What if the problem is elections, not democracy -- because elections aren't all there is to democracy. That may be hard to absorb, since we tend to equate them.
There are no words for the horror that took place in Port Said, Egypt. A soccer match became a killing field, with at least 74 spectators dead, and as many as 1,000 injured.
Recently, I have been spending my nights glued to the computer monitor instead of sleeping -- literally fighting off sleep -- watching the Egyptian uprising online.
What may have been unique this past year was a collapse of the conventional fountains of authority and respect. In the Arab world that meant governments. But in the West, it meant big business.
Like it or not, the global meltdown has put us at the end of an era -- and only invention will bring a better one to life.
The winds of change are blowing across the globe. What triggers such change, and when it will strike, is something that no one can predict.
Discarnate is my fave among the many terms slung by Marshall McLuhan, who'd have turned 100 yesterday. It means, Philip Marchand wrote here, "almost literally bodiless."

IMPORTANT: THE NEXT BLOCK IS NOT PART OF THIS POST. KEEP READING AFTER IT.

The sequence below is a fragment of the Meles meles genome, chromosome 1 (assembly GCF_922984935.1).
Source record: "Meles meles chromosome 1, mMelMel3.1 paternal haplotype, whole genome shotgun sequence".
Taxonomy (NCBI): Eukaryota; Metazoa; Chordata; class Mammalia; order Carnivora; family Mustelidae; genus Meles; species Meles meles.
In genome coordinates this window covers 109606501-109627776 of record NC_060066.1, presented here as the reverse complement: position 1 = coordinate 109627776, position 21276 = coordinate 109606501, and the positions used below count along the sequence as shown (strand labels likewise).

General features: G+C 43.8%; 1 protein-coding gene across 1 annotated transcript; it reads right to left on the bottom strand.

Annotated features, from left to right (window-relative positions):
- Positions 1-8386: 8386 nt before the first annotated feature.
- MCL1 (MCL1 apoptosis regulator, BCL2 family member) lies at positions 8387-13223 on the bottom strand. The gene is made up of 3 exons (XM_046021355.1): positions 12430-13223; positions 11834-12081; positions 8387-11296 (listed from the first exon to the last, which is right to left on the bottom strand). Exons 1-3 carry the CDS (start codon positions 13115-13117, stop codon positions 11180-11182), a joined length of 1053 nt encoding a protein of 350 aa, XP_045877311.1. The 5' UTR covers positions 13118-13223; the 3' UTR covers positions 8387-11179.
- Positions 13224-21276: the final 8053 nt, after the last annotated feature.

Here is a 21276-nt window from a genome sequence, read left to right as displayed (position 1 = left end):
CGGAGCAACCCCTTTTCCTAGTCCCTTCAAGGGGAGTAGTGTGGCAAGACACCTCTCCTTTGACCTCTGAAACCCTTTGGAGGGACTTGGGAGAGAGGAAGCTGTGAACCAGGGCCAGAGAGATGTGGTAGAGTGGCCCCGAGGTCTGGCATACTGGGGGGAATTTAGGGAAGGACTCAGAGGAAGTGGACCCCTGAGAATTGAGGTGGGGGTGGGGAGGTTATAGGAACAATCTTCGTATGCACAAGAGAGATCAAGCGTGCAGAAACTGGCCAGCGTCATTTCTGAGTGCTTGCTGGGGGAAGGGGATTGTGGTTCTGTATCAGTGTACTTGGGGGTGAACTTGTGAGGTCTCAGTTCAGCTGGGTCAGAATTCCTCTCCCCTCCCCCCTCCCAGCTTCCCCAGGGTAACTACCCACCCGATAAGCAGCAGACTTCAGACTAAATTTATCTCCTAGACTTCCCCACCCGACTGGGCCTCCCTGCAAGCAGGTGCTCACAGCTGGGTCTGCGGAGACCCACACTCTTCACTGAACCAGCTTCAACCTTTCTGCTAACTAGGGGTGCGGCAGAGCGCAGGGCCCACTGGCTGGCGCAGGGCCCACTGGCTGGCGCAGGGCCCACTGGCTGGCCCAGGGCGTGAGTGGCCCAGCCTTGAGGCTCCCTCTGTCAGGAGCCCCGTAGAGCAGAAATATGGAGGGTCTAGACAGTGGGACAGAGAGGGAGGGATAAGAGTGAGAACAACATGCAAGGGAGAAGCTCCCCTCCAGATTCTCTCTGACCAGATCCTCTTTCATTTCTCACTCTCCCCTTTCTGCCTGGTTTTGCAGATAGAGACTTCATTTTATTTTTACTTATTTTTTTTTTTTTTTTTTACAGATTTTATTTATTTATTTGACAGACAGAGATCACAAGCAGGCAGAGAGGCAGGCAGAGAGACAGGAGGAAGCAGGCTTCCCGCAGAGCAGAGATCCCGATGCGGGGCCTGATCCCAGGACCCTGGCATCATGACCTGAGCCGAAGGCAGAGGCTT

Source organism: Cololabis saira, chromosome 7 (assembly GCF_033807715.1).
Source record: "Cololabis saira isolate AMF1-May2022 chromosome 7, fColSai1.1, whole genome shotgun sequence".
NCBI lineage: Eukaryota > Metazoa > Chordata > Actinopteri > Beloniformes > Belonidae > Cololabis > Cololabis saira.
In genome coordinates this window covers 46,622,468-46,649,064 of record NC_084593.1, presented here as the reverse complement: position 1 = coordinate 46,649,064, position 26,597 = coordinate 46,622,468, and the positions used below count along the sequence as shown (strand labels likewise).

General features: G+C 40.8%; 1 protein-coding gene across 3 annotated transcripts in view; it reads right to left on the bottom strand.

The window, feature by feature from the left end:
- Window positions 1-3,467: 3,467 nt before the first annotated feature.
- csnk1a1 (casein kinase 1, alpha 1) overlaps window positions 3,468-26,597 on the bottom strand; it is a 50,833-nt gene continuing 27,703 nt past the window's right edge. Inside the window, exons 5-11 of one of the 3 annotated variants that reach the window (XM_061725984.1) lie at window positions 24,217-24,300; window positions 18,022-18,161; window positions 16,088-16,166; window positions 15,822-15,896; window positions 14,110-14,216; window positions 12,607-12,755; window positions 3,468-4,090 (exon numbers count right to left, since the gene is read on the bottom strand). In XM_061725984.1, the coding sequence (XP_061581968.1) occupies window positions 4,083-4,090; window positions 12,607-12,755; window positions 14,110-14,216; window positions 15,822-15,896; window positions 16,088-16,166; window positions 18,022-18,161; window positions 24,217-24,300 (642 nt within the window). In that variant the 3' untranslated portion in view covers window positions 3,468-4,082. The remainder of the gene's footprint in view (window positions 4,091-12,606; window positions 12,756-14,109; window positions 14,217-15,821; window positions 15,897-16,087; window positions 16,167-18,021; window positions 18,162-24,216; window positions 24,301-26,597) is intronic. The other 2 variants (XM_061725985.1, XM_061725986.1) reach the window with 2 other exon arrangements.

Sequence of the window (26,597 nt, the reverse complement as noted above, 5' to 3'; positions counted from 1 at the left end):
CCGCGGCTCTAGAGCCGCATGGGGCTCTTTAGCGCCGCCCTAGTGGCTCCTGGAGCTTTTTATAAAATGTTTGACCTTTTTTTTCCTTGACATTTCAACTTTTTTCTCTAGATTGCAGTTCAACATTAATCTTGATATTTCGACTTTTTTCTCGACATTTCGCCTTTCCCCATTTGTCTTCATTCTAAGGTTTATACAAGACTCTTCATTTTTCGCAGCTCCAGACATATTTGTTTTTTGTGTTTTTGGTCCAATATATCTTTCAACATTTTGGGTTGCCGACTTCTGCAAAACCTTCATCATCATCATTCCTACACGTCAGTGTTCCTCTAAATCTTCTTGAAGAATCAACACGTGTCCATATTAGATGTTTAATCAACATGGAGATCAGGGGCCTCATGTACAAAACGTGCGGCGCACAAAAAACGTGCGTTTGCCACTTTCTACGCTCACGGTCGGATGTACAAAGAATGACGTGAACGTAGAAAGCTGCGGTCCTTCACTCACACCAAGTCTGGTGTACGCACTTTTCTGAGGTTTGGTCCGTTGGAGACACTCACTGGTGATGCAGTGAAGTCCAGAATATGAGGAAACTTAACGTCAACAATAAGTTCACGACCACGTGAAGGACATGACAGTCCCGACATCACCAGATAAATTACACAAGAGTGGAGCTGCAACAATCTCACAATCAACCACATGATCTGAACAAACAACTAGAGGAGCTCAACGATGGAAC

We're talking revolution in Egypt, and pessimism and optimism are duking it out. For a couple of hours, a hotel meeting room in Beirut is the forum for a handful of Egypt's human rights luminaries.
The uprisings in the Middle East have shaken some of the prejudices against Arabs and led Westerners to see people in the Muslim countries of the Middle East as simply people struggling for justice.
Those who follow the international news will know that the nutcase pastor down in Florida burned a copy of the Koran. One cannot help but wonder at the stupidity of all of this.